Comments on: MacTutor History of Mathematics archive
http://www.metafilter.com/79569/MacTutor-History-of-Mathematics-archive/
Comments on MetaFilter post MacTutor History of Mathematics archiveSat, 28 Feb 2009 14:14:19 -0800Sat, 28 Feb 2009 14:14:19 -0800en-ushttp://blogs.law.harvard.edu/tech/rss60MacTutor History of Mathematics archive
http://www.metafilter.com/79569/MacTutor-History-of-Mathematics-archive
The <a href="http://www-history.mcs.st-and.ac.uk/">MacTutor History of Mathematics archive</a> is an astounding collection of historical material on mathematics, especially <a href="http://www-history.mcs.st-and.ac.uk/BiogIndex.html">biographies</a>. <small>(Previously: <a href="http://www.metafilter.com/30458/A-treasure-trove-of-math-history">1</a> <a href="http://www.metafilter.com/64188/Mathematics-vs-Democracy-A-Clear-Winner-or-a-Tie-Game">2</a> <a href="http://www.metafilter.com/65163/Writings-on-Reckoning">3</a> <a href="http://www.metafilter.com/65751/Why-did-Sumerians-use-base-60-mathematics">4</a>.)</small>post:www.metafilter.com,2009:site.79569Sat, 28 Feb 2009 12:47:09 -0800parudoxmactutormathematicsmathmathematicianshistorybiographycurvesBy: LSK
http://www.metafilter.com/79569/MacTutor-History-of-Mathematics-archive#2470019
Wow. There is so much information here that I can't hope to digest it all at any time soon. Bookmarked.comment:www.metafilter.com,2009:site.79569-2470019Sat, 28 Feb 2009 14:14:19 -0800LSKBy: francesca too
http://www.metafilter.com/79569/MacTutor-History-of-Mathematics-archive#2470210
<em>You may always depend on it that algebra, which cannot be translated into good English and sound common sense, is bad algebra.</em>
I loved this quote by William Clifford.comment:www.metafilter.com,2009:site.79569-2470210Sat, 28 Feb 2009 17:26:51 -0800francesca tooBy: escabeche
http://www.metafilter.com/79569/MacTutor-History-of-Mathematics-archive#2470246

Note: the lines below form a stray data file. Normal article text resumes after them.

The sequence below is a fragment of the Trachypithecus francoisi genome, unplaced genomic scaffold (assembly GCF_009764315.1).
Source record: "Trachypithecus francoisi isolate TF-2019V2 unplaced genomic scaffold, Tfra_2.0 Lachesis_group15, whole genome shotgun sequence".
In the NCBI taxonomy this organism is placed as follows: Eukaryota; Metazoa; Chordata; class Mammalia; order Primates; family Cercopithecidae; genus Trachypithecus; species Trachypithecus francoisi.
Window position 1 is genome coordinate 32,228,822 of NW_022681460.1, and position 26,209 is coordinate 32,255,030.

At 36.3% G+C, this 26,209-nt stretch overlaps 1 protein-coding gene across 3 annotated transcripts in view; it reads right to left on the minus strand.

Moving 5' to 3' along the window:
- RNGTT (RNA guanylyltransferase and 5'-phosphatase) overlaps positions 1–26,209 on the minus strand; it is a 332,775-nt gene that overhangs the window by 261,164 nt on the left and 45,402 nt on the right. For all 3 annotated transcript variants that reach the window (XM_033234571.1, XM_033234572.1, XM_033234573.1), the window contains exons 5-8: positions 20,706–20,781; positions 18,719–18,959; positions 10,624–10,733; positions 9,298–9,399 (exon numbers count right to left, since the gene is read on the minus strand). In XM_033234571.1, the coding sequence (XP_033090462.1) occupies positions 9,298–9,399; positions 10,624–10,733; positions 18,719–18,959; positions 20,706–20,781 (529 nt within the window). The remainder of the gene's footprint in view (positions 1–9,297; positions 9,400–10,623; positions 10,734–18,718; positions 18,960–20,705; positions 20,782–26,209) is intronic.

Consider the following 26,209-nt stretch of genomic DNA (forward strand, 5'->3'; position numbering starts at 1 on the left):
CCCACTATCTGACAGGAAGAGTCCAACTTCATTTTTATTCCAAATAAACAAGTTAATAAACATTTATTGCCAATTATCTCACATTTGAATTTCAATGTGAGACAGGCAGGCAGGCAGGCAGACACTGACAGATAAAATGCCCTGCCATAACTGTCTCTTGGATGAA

Boy, that quote from William Clifford is about the falsest thing I've ever heard said about math.comment:www.metafilter.com,2009:site.79569-2470246Sat, 28 Feb 2009 17:56:49 -0800escabecheBy: kaibutsu
http://www.metafilter.com/79569/MacTutor-History-of-Mathematics-archive#2470299
Right. I defy anyone to turn <a href="http://en.wikipedia.org/wiki/Homological_algebra">Homological Algebra </a>into good english with sound common sense, though it is enormously useful in extremely disparate places. For me, algebra steps in when we get to the boundary of what common sense can handle. Like, say, figuring out what happens when you take the prism of a four-dimensional simplex.* If we could do it all by common sense and wit alone, there would be no use for mathematics.
* - The four-dimensional simplex is the next thing in the sequence [point, interval, triangle, tetrahedron,...]; it's prism is that thing stretched out along an interval in a fifth dimension. The prism of a triangle looks like, well, a prism. Question: How many five-simplices can you cut up the prism of a four-simplex into? Now, prove it. Good luck without developing some algebra to describe the objects involved...comment:www.metafilter.com,2009:site.79569-2470299Sat, 28 Feb 2009 18:45:31 -0800kaibutsuBy: francesca too
http://www.metafilter.com/79569/MacTutor-History-of-Mathematics-archive#2470340
I guess Clifford was talking about non-homological algebra, since he died in 1879.
The quote resonated with me because that is the way I usually understand algebraic equations, by verbalizing them.comment:www.metafilter.com,2009:site.79569-2470340Sat, 28 Feb 2009 19:25:23 -0800francesca too